On the evening of Thursday 3rd December, a court in Chiquimula made history by sentencing former army colonel Marco Antonio Sánchez Samayoa and three former military commissioners, José Domingo Ríos, Gabriel Álvarez Ramos and Salomón Maldonado Ríos to 40 years of prison for the crime of forced disappearance, and 13 years and 4 months for the crime of the illegal detention of eight members of the community of El Jute, in the department of Chiquimula in 1981.
This is the first time that a former member of the Guatemalan military has been sentenced for this crime and only the second ever sentence to be passed in Guatemala for forced disappearance.
The first sentence was passed earlier on this year in the case of Choatalum, in which former military commissioner Felipe Cusanero Coj was sentenced to 150 years of prison, 25 years for each of the six people that were forcibly disappeared from the community of Choatalum in the department of Chimaltenango between 1982 and 1984. (See our blog entry following this verdict).
Both sentences are tribute to the bravery of the victims’ relatives and witnesses who gave their testimonies in court, and the value of these testimonies was recognised by both tribunals. Also of great significance is the fact that both sentences included the opening of further investigation: in the case of Choatalum investigation into the role of two higher-ranking members of the military, and in that of El Jute into the intellectual authorship of the crimes.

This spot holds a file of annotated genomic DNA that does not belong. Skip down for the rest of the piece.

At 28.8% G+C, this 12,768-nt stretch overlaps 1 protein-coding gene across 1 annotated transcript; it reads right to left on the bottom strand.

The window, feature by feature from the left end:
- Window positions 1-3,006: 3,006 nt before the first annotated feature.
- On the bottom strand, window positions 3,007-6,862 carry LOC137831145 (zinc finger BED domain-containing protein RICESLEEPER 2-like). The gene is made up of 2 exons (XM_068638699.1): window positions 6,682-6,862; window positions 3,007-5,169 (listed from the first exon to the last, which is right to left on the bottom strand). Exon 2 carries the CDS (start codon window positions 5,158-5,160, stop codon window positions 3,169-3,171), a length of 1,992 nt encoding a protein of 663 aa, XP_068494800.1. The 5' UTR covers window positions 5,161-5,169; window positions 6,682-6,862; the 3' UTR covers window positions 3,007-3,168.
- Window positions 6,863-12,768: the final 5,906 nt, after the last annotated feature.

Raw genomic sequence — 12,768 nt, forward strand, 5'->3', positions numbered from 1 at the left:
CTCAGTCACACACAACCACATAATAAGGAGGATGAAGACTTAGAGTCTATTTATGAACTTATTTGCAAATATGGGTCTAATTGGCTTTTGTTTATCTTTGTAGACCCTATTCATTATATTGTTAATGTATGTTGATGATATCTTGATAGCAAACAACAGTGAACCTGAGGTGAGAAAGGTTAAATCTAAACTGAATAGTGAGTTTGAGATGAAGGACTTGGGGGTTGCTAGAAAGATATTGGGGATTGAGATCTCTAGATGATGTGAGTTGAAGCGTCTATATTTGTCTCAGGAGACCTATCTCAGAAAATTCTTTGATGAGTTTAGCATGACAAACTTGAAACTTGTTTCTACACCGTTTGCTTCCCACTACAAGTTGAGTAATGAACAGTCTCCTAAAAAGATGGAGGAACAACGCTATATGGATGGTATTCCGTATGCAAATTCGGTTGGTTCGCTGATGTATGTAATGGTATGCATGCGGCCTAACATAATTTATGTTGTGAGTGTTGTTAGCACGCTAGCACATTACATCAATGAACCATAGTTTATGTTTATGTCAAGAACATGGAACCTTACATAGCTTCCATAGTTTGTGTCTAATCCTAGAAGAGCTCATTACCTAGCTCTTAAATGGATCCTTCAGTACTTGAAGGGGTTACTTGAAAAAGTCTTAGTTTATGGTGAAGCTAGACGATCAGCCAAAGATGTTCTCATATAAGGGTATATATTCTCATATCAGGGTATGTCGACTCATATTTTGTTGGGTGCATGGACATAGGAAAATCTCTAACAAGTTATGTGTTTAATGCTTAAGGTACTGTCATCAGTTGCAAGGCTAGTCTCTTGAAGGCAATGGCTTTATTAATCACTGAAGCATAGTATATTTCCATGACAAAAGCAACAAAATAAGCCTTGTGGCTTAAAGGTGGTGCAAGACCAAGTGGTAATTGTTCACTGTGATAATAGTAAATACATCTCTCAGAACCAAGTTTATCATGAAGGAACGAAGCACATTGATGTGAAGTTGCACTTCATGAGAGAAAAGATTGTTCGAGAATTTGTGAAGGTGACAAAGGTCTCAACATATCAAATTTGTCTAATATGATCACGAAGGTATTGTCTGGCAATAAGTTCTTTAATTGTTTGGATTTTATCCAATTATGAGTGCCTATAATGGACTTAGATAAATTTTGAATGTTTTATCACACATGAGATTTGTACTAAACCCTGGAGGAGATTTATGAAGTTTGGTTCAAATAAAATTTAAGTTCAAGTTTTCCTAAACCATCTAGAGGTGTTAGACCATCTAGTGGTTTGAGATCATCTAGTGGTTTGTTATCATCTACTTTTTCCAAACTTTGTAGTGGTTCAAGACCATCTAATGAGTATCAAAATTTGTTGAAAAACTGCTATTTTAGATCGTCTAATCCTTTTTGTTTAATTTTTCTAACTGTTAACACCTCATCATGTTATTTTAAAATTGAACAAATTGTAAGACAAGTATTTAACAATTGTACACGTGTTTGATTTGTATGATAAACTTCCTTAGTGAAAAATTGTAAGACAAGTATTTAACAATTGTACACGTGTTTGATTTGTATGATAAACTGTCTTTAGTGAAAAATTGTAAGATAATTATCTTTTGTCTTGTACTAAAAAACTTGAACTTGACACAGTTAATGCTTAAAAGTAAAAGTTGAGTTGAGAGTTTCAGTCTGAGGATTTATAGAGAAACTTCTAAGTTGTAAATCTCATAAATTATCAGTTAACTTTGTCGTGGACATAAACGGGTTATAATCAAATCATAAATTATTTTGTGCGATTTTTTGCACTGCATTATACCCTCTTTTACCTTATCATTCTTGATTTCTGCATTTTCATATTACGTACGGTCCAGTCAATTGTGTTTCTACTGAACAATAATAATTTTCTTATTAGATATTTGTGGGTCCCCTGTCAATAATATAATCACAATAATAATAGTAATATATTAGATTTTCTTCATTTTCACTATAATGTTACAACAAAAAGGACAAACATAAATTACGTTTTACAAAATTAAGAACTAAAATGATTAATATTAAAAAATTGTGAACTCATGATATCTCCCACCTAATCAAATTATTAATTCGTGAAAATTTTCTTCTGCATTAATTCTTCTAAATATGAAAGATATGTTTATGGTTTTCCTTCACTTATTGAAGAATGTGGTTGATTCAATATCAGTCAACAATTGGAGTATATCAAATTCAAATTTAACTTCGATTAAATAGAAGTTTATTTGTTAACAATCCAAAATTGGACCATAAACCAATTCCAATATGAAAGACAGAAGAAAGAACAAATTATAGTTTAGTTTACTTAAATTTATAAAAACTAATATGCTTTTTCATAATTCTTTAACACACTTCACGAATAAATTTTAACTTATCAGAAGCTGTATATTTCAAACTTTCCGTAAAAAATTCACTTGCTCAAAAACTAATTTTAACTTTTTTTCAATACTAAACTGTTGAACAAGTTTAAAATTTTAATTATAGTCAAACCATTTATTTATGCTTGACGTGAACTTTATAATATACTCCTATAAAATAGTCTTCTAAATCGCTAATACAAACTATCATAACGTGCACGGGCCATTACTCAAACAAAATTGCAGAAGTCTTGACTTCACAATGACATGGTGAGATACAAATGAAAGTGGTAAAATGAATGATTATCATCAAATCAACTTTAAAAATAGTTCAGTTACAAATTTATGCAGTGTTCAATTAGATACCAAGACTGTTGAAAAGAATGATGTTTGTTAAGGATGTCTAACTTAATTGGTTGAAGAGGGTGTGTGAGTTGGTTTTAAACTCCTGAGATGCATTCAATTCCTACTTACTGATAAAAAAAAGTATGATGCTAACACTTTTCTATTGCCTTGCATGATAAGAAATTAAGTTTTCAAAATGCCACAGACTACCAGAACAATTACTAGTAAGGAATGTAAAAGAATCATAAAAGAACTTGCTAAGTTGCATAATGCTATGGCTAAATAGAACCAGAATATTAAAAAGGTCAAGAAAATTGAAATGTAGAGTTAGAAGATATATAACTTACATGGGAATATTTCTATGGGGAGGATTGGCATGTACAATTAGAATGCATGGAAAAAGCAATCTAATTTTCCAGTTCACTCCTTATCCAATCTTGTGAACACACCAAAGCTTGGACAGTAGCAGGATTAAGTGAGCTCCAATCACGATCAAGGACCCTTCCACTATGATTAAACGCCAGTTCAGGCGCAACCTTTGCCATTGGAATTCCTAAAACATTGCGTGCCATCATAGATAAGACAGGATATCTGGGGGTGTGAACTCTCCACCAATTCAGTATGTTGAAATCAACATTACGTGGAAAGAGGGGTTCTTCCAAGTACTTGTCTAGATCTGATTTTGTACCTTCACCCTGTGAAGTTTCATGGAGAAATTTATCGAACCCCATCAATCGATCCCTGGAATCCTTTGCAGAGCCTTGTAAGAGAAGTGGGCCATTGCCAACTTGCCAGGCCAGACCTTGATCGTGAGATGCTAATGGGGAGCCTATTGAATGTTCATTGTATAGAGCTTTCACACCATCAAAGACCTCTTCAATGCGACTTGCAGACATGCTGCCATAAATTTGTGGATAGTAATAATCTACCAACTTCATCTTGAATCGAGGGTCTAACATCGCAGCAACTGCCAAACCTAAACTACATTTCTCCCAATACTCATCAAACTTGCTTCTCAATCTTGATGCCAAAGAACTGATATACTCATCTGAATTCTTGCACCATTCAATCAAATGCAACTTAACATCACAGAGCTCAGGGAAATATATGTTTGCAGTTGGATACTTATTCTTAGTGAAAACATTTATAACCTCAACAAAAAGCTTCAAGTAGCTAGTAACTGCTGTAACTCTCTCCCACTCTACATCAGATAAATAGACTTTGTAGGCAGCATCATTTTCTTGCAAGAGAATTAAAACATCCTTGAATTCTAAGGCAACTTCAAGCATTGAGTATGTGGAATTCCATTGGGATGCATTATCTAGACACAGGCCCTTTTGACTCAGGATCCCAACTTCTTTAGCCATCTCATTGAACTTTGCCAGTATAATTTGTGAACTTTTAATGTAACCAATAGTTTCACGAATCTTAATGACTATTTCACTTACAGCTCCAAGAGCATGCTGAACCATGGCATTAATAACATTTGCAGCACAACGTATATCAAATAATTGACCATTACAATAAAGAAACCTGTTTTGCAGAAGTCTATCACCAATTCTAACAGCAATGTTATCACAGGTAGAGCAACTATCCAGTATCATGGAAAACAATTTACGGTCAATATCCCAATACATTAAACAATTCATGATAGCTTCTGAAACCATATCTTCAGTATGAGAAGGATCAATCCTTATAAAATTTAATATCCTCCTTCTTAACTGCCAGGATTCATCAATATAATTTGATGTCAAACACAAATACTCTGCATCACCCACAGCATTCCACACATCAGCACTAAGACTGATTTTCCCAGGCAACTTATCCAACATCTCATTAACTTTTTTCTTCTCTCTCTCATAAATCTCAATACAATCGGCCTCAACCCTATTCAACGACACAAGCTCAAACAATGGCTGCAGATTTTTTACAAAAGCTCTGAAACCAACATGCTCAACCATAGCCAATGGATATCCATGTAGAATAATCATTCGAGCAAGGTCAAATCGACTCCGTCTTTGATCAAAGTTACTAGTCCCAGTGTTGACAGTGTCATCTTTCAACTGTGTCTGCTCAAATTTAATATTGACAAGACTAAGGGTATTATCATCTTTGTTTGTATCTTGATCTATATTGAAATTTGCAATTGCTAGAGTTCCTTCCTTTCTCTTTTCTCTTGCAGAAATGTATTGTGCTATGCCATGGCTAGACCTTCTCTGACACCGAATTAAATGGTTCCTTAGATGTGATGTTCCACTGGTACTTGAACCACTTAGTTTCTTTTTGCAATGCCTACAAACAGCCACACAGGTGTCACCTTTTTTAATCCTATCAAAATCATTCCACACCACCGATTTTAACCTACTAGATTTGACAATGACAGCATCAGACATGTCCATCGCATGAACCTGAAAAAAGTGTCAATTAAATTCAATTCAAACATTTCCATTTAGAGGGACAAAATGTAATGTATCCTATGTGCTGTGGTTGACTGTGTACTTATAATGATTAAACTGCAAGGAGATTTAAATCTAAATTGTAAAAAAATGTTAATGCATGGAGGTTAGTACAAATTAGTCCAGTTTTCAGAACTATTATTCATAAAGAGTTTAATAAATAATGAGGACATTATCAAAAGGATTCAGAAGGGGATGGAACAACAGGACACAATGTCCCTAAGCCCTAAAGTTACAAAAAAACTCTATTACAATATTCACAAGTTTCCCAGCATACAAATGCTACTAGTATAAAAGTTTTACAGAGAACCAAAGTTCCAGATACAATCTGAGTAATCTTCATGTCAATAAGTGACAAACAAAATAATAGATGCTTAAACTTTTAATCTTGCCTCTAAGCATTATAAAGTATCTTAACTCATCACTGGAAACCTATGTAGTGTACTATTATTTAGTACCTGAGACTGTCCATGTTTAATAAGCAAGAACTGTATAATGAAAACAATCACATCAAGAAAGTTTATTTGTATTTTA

However such moves have not been wholly unproblematic. The human rights defenders protection unit in Guatemala -UDEFEGUA for its Spanish acronym – released a communiqué following the reading of the sentence of El Jute in which they outline concerns for the security of those involved in the case, and the Guatemalan newspaper the Prensa Libre has published an article dealing with the threat to witnesses and relatives of the disappeared (click here for an English translation, or for the original Spanish follow this link).
In addition, in both the cases of Choatalum and El Jute, relatives of the victims continue to express more than anything their desire to know of the whereabouts and fate of their loved ones.
Nevertheless, with two historic sentences passed, it could be said that 2009 has been a significant year in the campaign against impunity in cases of forced disappearance, a crime which took the lives of some 45,000 victims during the internal armed conflict in Guatemala.